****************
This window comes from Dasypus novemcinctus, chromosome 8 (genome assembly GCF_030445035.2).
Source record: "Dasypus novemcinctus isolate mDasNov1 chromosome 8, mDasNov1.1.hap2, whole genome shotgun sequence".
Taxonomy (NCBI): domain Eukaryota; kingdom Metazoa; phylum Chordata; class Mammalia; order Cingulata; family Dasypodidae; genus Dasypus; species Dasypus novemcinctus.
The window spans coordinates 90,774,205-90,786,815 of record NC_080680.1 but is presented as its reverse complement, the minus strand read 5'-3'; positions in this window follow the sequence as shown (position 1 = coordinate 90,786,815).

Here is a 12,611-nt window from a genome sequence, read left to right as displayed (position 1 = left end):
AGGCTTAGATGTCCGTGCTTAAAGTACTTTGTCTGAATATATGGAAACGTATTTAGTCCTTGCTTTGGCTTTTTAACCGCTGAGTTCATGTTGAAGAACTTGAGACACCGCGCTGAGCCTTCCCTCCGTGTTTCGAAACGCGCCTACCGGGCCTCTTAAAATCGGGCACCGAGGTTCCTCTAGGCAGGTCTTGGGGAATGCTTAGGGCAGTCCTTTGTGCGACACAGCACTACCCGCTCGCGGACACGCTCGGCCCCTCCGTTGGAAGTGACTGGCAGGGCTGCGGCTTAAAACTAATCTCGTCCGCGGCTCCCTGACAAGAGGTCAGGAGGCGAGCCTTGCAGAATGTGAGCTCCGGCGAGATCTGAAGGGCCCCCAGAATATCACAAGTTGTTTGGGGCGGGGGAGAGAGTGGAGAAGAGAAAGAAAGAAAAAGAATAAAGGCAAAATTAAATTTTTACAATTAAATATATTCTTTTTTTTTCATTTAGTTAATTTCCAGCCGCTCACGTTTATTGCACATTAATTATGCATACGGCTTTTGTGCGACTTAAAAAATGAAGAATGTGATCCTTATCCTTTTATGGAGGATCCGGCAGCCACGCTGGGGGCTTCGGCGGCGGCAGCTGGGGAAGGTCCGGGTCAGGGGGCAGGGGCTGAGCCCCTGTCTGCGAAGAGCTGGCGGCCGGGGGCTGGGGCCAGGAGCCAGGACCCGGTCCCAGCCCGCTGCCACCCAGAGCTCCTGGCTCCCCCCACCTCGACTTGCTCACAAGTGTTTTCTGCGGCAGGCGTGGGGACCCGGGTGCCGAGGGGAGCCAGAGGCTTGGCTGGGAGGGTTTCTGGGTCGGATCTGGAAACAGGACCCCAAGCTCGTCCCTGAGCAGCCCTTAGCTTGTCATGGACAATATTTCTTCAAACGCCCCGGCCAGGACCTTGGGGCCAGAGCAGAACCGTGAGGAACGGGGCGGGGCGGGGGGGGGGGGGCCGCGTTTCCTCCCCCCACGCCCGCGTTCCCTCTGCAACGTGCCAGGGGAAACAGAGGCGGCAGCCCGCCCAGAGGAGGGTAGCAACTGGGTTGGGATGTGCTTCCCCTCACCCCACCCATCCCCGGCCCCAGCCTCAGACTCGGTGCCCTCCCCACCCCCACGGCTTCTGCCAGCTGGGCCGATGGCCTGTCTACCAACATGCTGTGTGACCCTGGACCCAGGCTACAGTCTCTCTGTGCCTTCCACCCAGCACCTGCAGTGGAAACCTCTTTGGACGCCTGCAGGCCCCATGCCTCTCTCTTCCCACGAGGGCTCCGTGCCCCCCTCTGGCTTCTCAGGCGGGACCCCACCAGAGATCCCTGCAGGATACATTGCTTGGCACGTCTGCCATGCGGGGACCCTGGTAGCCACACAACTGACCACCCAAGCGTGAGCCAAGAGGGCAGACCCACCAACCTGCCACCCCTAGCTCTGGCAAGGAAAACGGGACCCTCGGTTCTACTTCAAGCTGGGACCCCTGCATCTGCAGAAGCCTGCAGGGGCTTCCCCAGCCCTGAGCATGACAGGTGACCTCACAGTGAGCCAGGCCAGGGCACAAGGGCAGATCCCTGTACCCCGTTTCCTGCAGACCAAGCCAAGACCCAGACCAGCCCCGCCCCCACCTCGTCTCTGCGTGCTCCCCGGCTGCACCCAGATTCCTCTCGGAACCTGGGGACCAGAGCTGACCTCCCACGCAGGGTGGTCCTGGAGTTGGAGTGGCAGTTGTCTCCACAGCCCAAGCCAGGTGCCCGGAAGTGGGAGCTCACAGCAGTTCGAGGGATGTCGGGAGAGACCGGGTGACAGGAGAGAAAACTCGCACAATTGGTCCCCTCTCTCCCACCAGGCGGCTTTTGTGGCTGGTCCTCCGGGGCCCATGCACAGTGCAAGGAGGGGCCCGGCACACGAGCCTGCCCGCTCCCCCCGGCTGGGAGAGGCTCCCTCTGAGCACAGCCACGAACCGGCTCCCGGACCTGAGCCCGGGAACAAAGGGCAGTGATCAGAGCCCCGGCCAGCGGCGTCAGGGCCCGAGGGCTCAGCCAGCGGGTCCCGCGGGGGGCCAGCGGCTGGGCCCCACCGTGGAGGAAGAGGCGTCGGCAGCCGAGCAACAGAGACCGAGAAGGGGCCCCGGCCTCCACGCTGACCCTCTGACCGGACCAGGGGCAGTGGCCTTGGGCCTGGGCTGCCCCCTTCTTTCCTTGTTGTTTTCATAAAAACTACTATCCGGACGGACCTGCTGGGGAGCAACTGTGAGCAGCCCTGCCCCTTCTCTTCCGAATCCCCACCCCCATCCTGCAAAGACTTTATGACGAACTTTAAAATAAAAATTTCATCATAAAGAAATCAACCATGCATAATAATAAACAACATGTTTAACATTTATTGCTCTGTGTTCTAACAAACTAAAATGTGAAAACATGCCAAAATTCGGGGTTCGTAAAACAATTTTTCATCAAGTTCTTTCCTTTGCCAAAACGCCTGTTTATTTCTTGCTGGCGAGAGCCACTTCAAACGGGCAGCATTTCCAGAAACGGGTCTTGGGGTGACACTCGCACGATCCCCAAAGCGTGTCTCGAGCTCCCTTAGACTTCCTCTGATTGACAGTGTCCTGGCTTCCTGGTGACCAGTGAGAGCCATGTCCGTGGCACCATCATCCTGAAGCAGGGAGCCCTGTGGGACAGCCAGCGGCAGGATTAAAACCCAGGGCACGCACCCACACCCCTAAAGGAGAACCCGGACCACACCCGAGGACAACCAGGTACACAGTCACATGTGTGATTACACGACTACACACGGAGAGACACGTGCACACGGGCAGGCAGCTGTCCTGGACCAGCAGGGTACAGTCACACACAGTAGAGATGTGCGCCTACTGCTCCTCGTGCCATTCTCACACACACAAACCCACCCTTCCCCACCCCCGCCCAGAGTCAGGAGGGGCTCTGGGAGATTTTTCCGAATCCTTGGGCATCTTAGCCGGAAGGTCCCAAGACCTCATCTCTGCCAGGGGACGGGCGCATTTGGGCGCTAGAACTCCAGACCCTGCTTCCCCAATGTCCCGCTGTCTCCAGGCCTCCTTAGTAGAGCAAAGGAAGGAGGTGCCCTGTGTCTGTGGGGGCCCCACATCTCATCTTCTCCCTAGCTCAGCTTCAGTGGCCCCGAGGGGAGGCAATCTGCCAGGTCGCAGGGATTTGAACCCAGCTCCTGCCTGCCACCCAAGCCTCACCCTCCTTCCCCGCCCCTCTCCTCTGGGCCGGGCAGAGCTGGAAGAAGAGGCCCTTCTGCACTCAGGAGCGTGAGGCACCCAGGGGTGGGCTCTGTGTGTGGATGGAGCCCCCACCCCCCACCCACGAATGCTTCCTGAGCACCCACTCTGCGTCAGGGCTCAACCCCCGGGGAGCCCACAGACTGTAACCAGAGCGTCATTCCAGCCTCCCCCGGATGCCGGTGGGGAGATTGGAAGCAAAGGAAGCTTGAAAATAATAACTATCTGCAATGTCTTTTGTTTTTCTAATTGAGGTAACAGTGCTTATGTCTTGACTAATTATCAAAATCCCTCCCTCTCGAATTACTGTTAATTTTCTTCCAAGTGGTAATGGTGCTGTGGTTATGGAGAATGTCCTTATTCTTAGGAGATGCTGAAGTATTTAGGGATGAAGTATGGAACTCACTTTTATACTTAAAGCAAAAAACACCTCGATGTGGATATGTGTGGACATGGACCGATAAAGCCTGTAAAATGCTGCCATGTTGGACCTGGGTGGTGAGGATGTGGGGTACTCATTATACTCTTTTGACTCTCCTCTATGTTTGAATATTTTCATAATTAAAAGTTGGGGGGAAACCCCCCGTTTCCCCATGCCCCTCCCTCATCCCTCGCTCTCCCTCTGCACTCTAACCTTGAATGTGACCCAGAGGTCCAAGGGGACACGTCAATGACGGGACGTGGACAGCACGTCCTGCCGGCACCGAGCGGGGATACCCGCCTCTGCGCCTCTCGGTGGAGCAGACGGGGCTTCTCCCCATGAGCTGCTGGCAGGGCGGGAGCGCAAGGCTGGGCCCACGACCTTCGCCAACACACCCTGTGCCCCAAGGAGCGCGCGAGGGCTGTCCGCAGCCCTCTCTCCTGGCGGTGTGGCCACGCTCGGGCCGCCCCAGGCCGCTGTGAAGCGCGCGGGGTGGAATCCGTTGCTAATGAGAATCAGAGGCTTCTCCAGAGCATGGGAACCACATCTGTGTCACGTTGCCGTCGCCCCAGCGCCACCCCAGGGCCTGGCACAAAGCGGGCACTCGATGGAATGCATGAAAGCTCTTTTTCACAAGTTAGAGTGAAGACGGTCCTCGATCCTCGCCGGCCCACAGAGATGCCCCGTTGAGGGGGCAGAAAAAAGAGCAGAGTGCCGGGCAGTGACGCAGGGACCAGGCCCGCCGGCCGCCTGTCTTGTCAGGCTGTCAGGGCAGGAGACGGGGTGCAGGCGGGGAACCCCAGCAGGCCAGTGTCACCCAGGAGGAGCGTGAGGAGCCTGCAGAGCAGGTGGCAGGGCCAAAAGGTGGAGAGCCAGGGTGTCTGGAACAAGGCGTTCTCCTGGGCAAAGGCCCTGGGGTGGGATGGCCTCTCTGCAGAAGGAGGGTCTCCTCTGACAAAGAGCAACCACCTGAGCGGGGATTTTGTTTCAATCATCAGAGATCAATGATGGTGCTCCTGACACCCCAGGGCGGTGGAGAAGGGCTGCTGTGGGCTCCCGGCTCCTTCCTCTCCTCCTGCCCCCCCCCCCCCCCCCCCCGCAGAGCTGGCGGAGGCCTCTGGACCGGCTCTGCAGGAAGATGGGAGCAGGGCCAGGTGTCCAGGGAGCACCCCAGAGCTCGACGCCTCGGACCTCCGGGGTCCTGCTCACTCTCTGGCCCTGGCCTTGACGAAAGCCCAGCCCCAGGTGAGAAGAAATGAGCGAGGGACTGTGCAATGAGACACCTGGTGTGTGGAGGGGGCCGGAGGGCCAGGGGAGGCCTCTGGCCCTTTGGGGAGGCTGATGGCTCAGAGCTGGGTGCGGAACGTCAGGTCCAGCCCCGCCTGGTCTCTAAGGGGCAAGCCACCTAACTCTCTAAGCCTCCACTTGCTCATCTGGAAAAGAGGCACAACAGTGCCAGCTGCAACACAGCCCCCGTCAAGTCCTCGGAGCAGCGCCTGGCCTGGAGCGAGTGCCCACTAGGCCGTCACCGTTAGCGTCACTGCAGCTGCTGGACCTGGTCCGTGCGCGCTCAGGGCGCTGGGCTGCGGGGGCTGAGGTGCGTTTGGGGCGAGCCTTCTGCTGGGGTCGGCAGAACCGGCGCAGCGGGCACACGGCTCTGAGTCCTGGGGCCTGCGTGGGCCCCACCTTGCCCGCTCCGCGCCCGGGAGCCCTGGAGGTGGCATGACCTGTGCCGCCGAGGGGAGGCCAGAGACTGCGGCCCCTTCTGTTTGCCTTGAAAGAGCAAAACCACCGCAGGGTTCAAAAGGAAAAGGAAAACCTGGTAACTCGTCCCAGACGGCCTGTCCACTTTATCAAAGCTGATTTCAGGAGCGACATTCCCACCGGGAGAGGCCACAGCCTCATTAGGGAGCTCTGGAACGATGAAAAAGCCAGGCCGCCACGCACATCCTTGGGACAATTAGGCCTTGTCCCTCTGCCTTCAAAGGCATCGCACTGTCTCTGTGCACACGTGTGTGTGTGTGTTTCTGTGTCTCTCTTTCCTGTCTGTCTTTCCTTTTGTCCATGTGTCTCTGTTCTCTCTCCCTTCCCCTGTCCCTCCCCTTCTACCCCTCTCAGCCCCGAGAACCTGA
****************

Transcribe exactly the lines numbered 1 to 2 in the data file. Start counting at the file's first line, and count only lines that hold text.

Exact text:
This window comes from Dasypus novemcinctus, chromosome 8 (genome assembly GCF_030445035.2).
Source record: "Dasypus novemcinctus isolate mDasNov1 chromosome 8, mDasNov1.1.hap2, whole genome shotgun sequence".